Front shocks


Cost: $200 to $400.


Time: 1.5hours/side

Shock absorber life varies but some typical signs that your shocks are due for replacement include:
excessive oil or fluid is leaking from the shock,
the front end of your vehicle "dives" excessively under braking,
your Bmw E34 continues to "bob" up and down after you hit a bump or dip in the road,
your Bmw E34 leans too much in the corners,
because we are enthusiasts who want our BMWs to perform to its full potential, and because we are rarely satisfied with the factory ride and handling.
The commonly used technique "Boncing the tires each corner" doesn't work on the E34!

The difference in performance must be experienced to be believed! (I love my bilsteins...)


  • WD 40.
  • Set of open wrenches.
  • 19 & 13mm socket + ratchet + extensions.
  • Spring compressor (can be borrowed from Pep Boys).
  • Power tools (if you have any).
1. Place the front of the car on jacks and remove the wheel.
2. Remove all the lines (brake, ABS sensor and wear sensor) out of the strut housing.
3. Remove the brake caliper and support it to the frame with strong wire. You can remove the rotor also if you are afraid of damaging it.
4. Remove the ABS sensor (5mm hex).
5. Remove the top nut of the sway bar link.
6. Remove the 3x19mm bolts attaching the strut assembly to the steering ( you might want to use a long bar to provide more torque).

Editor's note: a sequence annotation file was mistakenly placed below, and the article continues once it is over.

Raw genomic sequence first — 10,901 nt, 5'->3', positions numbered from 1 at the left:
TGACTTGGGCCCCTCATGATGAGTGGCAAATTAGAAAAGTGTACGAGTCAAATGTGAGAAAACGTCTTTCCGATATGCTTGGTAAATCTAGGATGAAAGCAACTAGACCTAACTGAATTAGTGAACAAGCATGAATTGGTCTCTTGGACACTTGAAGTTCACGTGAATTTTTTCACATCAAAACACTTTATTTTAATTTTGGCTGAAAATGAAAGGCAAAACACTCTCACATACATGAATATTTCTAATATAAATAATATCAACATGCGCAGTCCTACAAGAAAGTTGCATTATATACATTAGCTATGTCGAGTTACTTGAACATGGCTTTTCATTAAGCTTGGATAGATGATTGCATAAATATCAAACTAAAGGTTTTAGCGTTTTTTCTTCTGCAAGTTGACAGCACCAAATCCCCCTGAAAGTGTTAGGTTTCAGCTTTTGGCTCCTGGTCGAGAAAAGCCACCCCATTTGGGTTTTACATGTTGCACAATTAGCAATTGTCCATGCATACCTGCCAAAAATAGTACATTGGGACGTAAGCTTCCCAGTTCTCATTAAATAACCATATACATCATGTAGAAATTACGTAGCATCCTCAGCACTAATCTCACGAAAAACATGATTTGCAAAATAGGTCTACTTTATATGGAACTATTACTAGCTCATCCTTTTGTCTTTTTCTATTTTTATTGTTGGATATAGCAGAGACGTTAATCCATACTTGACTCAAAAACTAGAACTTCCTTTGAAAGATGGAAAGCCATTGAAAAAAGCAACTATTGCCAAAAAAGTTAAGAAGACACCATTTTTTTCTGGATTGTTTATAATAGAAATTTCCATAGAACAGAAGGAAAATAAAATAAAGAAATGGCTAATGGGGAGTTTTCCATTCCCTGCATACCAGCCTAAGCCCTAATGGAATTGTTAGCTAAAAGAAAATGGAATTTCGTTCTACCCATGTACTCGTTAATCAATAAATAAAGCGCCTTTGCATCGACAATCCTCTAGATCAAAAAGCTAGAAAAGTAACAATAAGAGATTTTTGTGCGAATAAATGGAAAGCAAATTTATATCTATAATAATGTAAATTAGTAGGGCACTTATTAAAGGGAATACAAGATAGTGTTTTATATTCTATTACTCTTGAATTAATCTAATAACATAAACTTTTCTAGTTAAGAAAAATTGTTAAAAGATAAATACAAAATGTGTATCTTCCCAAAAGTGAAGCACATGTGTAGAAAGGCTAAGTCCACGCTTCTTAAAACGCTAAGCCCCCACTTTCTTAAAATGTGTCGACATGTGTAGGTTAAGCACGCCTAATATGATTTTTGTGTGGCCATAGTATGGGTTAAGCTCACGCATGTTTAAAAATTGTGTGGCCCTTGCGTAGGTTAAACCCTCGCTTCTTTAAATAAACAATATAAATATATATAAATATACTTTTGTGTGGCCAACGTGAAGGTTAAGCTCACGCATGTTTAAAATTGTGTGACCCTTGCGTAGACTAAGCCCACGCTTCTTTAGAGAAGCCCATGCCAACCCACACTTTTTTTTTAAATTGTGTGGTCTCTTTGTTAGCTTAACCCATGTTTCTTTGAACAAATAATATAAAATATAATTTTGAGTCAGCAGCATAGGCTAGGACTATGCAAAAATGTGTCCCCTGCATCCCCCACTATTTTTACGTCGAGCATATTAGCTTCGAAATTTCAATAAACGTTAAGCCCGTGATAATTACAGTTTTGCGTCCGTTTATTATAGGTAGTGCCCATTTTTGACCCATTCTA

7. Remove the strut bearing protective cap. Support the strut assembly from below and remove the 3x13mm nuts holding the strut bearing (under the hood).
8. Slide a flat screwdrive or prybar between the bottom of the strut assembly and the steering plate. Pry on the tool holding the strut assembly and the strut will come out.
9. Remove the strut assembly and install the spring compressor.

10. Remove the 19mm or 22mm nut holding the strut bearing. Easy with power tools.
Trick for the 22mm nut: use a 1/2" drive 7/8"spark plug socket (craftsman, 22mm & 7/8" are close enough) with hex on top on the nut. Pur a 3/8" drive 6" extention with allen thru the socket. Hold the socket with a 7/8" box end wrench and use a 3/8" breaker bar to hold the shock while turning the nut with the socket-whrench.
The nut holding the shock inside the housing is usually hard to remove. Get someone to help you and one or two pipe wrenches. One pipe wrench or a pipe (like in the pic) hold the strut housing, the other pipe wrench removes the housing nut. You can use a hammer to help you (Gordon prefers the control arm).
11. Change the shock absorber and installation is the reverse of removal.

If you are using a lower spring, remove part of the bump stop.
If you are using gas shocks, remove all the oil out of the housing.

Added by sal_park - alternative method to remove the shock nut

In step 11 if you're have having trouble removing the nut holding the shock in place here is an alternative method that can be easily done by one.

Note that:
the brake disc is on the upright
2 wheel bolts have been nipped up to hold the upright/disc/wheel in place
I didn't care too much about the wheel getting scratched, but a bit of carpet will sort that out
The white extension on the end of the pipe wrench is part the metal support from some shelf's (used because it was all I had to hand)
The easiest way to operate the pipe wrench is while standing on the tyre.
I really doubt this will hurt the bearing (didn't on mine anyway)

Thanks to Gordon, Dmitry and Bill Sours
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